Given its abundant use of fresh herbs, its relatively delicate yet complex flavors and French-influenced refinement, Vietnamese cuisine would seem to be a natural favorite of Japanese foodies.

So, it is seems somewhat surprising that while there are many restaurants in Tokyo that serve Vietnamese dishes, there are few that offer Vietnamese haute cuisine or venture creative interpretations of Vietnamese staples, such as fried and fresh spring rolls or pho noodle soups.

Many years ago, we were able to enjoy the sophisticated cuisine and peaceful atmosphere of Dusit Thien Duong, a refined Vietnamese restaurant that was decorated predominantly in white and was housed in a modern high-rise somewhere in between Ochanomizu and Suidobashi, just north of Tokyo’s Imperial Palace.

But sadly, Tokyo’s Dusit Thien Duong closed many years ago and since its demise, I basically more or less gave up on Vietnamese restaurants in Tokyo, which tended to be small, no-frills eateries with predictable – albeit occasionally tasty — offerings that were hardly special.

But that was before I came across Ăn Di, a charming and cozy eatery tucked away on a quiet side street in Gaienmae, near the affluent Aoyama district.

The first thing that struck me upon entering Ăn Di was the friendliness of the young staff, which immediately made me feel welcome and relaxed.

The second thing I noticed was the interesting mix of clientele dining at nearby tables – two very elegant ladies in kimono, a hip-looking young man with an older lady whom I guessed was either his mother or a patron, a father who looked Japanese and his exotic-looking daughter who did not speak Japanese.

The table my husband and I were given turned out to be an excellent vantage point to watch the activity in the kitchen, where two chefs were moving about busily preparing the dishes.

We opted for the Y5,900 tasting course featuring seven dishes and were tempted by the drinks pairing, which includes sake as well as wine, for a total Y4,900.

In the end, I decided I would rather stick to wine, particularly since the proprietor of Ăn Di is a well-known senior sommelier, Motohiro Okoshi, whose wife, Momoko Shinjo, is also a sommelier. No wonder then, that Ăn Di stocks a good selection of wines from around the world, including bottles from Georgia and the UK.

Our first course was a most unusual salad, which I had never tasted before, known as laphet thoke, or pickled tea leaf salad.

tea leaf salad

The unusual combination of ingredients makes this salad pleasing to both the eye and palate.

The dish, like its name, is Burmese, but its inclusion here showed the wide range and regional interests of Ăn Di’s chef, Shunji Morikawa.

A popular dish in Myanmar, tea leaf salad uses fermented tea leaves, which taste slightly bitter and are believed to stimulate energy, and a wide assortment of vegetables, legumes, nuts and seeds.

Chef Morikawa gives the Burmese dish a Japanese touch, using fermented Yaotome tea leaves from Fukuoka, which he mixes with dried shrimp, Shine Muscat grapes (a new variety of sweet and aromatic seedless grapes developed in Japan), toasted sesame seeds, tomatoes, edamame or fresh boiled soy beans, peanuts and fresh cilantro, topped with a basil dressing and plenty of lime juice.

The next two dishes were creative takes on classic Vietnamese fresh spring rolls, or gỏi cuốn.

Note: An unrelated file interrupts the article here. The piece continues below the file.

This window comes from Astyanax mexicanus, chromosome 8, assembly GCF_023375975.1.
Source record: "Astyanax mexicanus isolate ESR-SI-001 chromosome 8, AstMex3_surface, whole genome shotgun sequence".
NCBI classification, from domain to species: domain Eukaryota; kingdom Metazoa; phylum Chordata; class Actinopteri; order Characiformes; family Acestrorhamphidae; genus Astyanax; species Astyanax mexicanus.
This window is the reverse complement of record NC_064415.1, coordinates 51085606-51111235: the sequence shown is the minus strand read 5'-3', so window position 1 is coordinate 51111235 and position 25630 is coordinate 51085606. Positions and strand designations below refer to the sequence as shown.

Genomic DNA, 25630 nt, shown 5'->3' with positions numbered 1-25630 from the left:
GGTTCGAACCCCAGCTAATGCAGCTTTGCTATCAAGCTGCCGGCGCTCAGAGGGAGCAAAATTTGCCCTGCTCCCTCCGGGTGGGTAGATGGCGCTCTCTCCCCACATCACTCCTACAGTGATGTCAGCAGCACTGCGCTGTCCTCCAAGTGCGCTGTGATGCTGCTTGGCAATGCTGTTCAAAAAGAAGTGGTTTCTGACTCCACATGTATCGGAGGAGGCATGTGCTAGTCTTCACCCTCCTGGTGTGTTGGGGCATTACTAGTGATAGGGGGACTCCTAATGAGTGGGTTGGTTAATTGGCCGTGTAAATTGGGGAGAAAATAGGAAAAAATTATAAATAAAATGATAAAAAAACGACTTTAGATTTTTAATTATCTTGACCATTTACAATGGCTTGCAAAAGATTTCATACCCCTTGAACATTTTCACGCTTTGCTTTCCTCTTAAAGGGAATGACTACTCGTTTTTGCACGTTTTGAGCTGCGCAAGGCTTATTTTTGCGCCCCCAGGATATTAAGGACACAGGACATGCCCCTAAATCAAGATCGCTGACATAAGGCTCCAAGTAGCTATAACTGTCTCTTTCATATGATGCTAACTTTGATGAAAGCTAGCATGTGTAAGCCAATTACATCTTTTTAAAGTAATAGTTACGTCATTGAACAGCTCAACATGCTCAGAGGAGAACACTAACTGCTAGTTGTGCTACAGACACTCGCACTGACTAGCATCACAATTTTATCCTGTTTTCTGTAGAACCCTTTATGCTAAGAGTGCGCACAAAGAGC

The first was a delightfully tasty combination of sliced white mushroom, apple slices, mussels, lettuce and pickled peanuts garnished with a smoked coconut and sour cream sauce and a Japanese fish sauce known as shottsuru, all mixed with a pinch of black sugar and citrus juice.

fresh springrolls

The servings are generous by Japanese standards.

The combination of flavors was striking and extremely delicious.

The shrimp spring roll that followed was equally creative, bringing together shrimp, shibazuke or vegetables pickled with shiso leaves, fresh cilantro, basil, pineapple and okra. The pineapple and shibazuke made for an interesting mix of sweet and savory.

spring rolls

The vegetables and huge shrimp were extremely fresh-tasting.

I found the eel and burdock fritters, which came next, slightly too salty for my taste, although it was, again, delightfully innovative. Much to my surprise, the eel and burdock were seasoned with cardamom, a spice very rarely encountered in Japan other than at Indian restaurants.

burdock and eel

The combination of Japanese and Indian ingredients worked surprisingly well.

Our main course was duck with a lemongrass and soymilk sauce, producing an interesting mix of eastern and western flavors.

duck main course

The main course looked like something you would find in a French restaurant but tasted much more exotic.

The very filling meal finally approached its delicious end with a fragrant bowl of chicken pho noodle soup. With its complex but subtle blend of spices and aromatic broth, this must be one of the best loved Vietnamese dishes.

Chef Morikawa’s Japanese touch to this very Vietnamese dish came in the form of a dollop of sake kasu, or the lees left over from sake production, which is commonly used in Japanese cuisine for pickling and marinading.

chicken pho with lees

Even after a large meal, the chicken pho was surprisingly soothing.

We left Ăn Di, happily satiated and full of wonder at the amazing gastronomic possibilities born from marrying the techniques and flavors of diverse culinary cultures.

Ăn Di

Address : 1F 3-42-12 Jingumae
Shibuya-ku, Tokyo

Phone : 03-6447-5447

Website :

Lunch :   12:00-13:30(Saturdays, Sundays only)
Dinner :   18:00-23:00
Closed  :  Mondays